Son and successor Kim Jong Un was head mourner on the gray day in Pyongyang, walking with one hand on the black hearse that carried his father’s coffin on its roof, his other hand raised in salute, his head bowed against the wind.
At the end of the 2 1/2-hour procession, rifles fired 21 times as Kim Jong Un stood flanked by the top party and military officials who are expected to be his inner circle of advisers. Kim then saluted again as goose-stepping soldiers carrying flags and rifles marched by.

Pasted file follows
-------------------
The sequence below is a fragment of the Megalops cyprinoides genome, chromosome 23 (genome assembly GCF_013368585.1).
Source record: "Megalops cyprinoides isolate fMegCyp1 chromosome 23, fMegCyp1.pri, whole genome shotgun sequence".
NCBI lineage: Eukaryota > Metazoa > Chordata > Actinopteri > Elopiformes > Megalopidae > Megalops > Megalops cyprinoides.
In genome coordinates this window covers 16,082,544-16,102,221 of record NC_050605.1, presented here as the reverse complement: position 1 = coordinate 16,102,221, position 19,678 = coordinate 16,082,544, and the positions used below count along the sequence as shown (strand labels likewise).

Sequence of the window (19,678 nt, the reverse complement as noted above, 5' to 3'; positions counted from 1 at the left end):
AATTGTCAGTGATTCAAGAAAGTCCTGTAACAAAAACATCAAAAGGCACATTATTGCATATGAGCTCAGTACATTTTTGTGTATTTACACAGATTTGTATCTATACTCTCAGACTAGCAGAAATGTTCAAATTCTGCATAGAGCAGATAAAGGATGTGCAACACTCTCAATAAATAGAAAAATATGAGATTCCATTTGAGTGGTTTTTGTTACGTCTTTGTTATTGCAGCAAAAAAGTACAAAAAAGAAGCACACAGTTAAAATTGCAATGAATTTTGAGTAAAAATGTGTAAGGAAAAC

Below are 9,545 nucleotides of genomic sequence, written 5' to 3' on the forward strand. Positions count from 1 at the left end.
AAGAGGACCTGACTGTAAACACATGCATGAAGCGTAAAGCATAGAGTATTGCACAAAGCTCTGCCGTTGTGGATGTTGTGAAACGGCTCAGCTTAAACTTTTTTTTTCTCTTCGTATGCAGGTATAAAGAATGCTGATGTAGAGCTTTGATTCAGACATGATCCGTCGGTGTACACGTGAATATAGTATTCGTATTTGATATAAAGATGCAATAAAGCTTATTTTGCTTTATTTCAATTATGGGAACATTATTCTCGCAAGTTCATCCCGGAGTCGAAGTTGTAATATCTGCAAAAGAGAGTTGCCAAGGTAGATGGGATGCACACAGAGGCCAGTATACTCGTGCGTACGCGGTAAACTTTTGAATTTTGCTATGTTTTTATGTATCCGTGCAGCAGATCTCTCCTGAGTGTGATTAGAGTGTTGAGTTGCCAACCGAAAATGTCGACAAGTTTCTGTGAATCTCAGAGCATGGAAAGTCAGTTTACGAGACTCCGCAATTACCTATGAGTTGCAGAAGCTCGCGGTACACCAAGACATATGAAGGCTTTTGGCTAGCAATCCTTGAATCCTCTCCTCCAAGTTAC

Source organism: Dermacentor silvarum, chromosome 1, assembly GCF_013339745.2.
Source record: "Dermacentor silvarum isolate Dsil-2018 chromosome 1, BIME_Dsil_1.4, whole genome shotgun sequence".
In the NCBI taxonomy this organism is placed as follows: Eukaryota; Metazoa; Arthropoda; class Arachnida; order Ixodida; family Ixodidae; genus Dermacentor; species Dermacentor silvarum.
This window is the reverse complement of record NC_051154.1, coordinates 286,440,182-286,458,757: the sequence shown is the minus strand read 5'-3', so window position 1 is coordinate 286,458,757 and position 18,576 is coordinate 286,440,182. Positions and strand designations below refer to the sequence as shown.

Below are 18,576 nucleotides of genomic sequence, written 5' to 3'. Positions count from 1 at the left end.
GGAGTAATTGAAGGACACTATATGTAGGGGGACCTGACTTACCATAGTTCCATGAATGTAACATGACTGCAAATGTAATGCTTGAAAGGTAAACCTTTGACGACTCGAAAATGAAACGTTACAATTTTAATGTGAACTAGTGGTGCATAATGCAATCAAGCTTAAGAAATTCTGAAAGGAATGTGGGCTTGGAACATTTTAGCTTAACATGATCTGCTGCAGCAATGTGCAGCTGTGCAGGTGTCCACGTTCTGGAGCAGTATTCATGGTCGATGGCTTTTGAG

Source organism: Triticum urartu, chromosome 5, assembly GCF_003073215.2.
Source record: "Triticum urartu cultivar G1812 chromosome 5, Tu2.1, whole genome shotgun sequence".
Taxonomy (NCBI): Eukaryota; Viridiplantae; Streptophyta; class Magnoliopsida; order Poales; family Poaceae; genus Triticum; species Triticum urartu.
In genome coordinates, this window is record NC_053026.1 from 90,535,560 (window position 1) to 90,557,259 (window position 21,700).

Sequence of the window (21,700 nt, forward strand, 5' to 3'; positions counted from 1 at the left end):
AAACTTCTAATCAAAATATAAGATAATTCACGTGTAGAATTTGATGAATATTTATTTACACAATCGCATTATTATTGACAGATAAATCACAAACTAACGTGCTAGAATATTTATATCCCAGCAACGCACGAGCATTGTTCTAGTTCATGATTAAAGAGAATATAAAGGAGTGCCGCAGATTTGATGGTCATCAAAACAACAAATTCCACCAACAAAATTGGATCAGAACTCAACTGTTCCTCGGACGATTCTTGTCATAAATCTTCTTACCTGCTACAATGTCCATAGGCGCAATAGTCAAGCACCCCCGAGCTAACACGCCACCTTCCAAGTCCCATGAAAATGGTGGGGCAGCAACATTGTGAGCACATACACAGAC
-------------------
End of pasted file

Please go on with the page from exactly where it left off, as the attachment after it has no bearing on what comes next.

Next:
Although analysts say Kim Jong Un is on the path toward cementing his power and all moves in North Korea so far — from titles giving him power over the ruling party and military and his leading position in the funeral procession — point in that direction, his age and inexperience leave questions about Kim’s long-term prospects. Whereas his father was groomed for power for 20 years before taking over, the younger Kim has had only about two years.